Australia’s largest law firms are facing continued pressure and competition from the growth of inhouse legal teams, according to a report from Melbourne Law School and Thomson Reuters.
The AFR reports that it is the third consecutive year for the trend with an overall drop of two percent, but with considerably greater falls in key areas like banking and finance (11.7 per cent) and dispute resolution (6.4 per cent).
“Firms that choose complacency and mediocrity will rapidly find themselves on the outer,” Melbourne Law School dean Carolyn Evans said.
“The environment is too competitive to allow firms to engage in business as usual while their clients are demanding innovation and cost containment – if clients are not finding their demands met, there are plenty of old and new firms with a hunger for the more limited work available.”
The market disruption is happening against a backdrop of growing numbers of law graduates, Professor Evans warned. In contrast, enrolments in the United States are plummeting.
Profit figures remained strong due to the slashing of partner numbers by 5 to 10 per cent over the past three years: profit per equity partner edged above $700,000 among big eight firms and $750,000 at global firms.
Global firms – which include heavy hitters Allens, Ashurst, Herbert Smith Freehills, King & Wood Mallesons, Norton Rose Fulbright and DLA Piper – maintained the biggest collective hit to demand, down by 4.7 per cent compared to just 1 per cent for domestic firms. Although some firms reported significant profitability spikes in the past year, including HSF and Ashurst, Australia-specific data was not made public.
Barolsky Advisers managing director Joel Barolsky said that the domestic firms seemed to be “winning” in litigation, intellectual property and general corporate advice; whereas global firms were ahead in M&A and property.
Investment in technology
“It begs the question whether a global brand puts a firm at a disadvantage in targeting work perceived as domestic or jurisdiction-specific,” he said.
Firms are reacting by investing in technology, project management and offshoring routine work. Corrs has a freelance network, Allens recently opened a new start-up arm, Accelerate, and a number of the global firms have offshore processing hubs.
“Law firms are banking on technology to make step-change improvements in efficiency and effectiveness,” said Mr Barolsky.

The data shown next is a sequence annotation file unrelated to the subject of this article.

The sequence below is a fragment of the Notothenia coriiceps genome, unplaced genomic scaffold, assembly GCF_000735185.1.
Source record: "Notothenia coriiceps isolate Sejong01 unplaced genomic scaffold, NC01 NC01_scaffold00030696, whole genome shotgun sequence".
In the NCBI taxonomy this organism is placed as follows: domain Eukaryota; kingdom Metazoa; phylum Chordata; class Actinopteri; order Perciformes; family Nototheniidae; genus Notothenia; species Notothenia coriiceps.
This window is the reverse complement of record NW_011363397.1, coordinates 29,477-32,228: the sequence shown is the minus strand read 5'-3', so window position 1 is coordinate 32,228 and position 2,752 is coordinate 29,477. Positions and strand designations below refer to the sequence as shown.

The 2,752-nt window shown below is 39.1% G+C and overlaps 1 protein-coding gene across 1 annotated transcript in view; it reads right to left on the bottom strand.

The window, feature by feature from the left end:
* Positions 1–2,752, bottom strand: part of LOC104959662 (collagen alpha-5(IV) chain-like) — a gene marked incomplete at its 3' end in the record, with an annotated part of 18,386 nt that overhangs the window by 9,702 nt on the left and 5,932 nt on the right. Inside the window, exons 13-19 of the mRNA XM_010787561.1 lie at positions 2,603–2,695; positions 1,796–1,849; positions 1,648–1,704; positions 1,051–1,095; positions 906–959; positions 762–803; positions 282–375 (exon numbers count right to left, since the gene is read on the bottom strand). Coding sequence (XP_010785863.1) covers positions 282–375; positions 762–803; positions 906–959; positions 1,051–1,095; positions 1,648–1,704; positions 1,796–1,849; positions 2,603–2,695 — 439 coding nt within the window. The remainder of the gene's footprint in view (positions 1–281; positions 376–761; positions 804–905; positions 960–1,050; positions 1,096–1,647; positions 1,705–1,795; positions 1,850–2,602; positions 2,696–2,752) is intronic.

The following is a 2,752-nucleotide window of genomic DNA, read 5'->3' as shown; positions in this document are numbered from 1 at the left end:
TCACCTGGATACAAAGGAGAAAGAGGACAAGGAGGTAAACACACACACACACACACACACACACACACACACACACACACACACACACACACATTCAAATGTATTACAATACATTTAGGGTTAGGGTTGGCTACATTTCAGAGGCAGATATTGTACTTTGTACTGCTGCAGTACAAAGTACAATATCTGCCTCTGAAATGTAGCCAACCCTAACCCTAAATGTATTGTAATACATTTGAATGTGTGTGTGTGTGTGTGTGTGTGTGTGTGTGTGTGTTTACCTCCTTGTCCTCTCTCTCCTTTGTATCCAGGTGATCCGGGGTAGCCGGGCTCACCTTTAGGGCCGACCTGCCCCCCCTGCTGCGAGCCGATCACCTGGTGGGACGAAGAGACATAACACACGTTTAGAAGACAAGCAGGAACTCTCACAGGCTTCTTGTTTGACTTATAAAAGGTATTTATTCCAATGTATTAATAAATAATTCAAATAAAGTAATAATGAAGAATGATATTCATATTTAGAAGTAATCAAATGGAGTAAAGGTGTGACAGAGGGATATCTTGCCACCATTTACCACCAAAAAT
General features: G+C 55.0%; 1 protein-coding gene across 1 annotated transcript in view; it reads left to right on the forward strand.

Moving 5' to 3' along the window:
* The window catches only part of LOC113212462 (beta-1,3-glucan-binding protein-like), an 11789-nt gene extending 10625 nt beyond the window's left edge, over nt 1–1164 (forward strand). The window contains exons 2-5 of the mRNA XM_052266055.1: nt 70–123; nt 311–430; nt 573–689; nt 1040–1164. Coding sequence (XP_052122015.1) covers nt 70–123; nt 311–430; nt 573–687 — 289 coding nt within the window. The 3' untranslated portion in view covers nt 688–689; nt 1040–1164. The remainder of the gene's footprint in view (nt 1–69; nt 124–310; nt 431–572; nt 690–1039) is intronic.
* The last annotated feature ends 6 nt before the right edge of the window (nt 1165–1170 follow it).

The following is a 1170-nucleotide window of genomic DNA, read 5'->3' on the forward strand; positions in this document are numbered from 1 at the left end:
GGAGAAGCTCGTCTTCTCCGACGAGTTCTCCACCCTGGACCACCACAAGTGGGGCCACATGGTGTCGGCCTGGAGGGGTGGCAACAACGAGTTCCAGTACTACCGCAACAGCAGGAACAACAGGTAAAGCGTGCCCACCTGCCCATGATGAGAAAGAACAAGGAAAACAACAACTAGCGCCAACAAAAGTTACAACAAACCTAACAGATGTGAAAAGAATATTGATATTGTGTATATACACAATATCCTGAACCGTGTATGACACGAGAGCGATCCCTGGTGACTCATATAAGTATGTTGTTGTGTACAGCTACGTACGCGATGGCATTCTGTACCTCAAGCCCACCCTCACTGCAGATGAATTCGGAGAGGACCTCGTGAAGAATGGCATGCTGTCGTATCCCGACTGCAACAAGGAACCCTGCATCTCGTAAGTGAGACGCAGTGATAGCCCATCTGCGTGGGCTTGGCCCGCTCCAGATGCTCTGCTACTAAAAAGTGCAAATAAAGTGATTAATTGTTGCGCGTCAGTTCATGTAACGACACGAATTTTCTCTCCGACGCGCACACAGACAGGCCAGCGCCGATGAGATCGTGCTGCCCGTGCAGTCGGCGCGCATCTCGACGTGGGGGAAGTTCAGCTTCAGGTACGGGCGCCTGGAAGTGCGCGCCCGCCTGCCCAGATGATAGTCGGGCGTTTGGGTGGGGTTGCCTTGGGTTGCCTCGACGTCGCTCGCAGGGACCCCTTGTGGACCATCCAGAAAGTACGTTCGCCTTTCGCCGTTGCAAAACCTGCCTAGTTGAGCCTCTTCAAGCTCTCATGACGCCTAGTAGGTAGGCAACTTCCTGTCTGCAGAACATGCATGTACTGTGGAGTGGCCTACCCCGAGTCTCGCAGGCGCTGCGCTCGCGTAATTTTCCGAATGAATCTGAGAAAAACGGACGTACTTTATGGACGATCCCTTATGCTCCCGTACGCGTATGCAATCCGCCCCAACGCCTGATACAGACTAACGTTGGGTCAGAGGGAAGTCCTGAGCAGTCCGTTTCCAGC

The report covers the nation’s eight largest firms plus selected big commercial law firms. The final quarter of the 2015 financial year recorded a marginal increase in demand – measured as total billable hours worked by all fee earners – but the report hesitates to predict that it is the mark of a turning tide.
Mr Barolsky said that recruitment spending was up by 10 per cent for the year; a promising sign after an 11 per cent drop in total lawyer headcount in the big eight firms over the past three years.
Partner levels at most of the large firms have dropped. Allens fell from 176 to 148 partners over the three year period; Clayton Utz from 198 to 178; and DLA Piper fell below the century mark with 89 partners down from 111.
As partner numbers at firms fall, law firm numbers continue to rise.
The report shows that the tsunami of foreign law firms entering the Australian market in the past five years either setting up for the first time or creating links or mergers with local firms.
Entry has slowed but they continue to arrive, including Pinsent Masons and Hogan Lovells in July. In the past 18 months, more than 20 boutique firms were set up in Australia, including small outfits Talbot Sayer in Brisbane – which topped M&A league tables a year after opening doors – and Clarendon Lawyers in Melbourne, who poached Allens managing associate Susie Stone this week and K&L Gates partner John Mann earlier this year.
“Rather than having a profession that’s crowded or too big or too small, what I think you have at any given time is a dynamic market and some firms that are reading the market better than others,” Allens chief executive partner Michael Rose said.
“Three or four years ago [foreign] firms were making decisions based on Australia being at the top of the resources boom, future of growth in China and a strong Australian dollar.
Source: The Australian Financial Review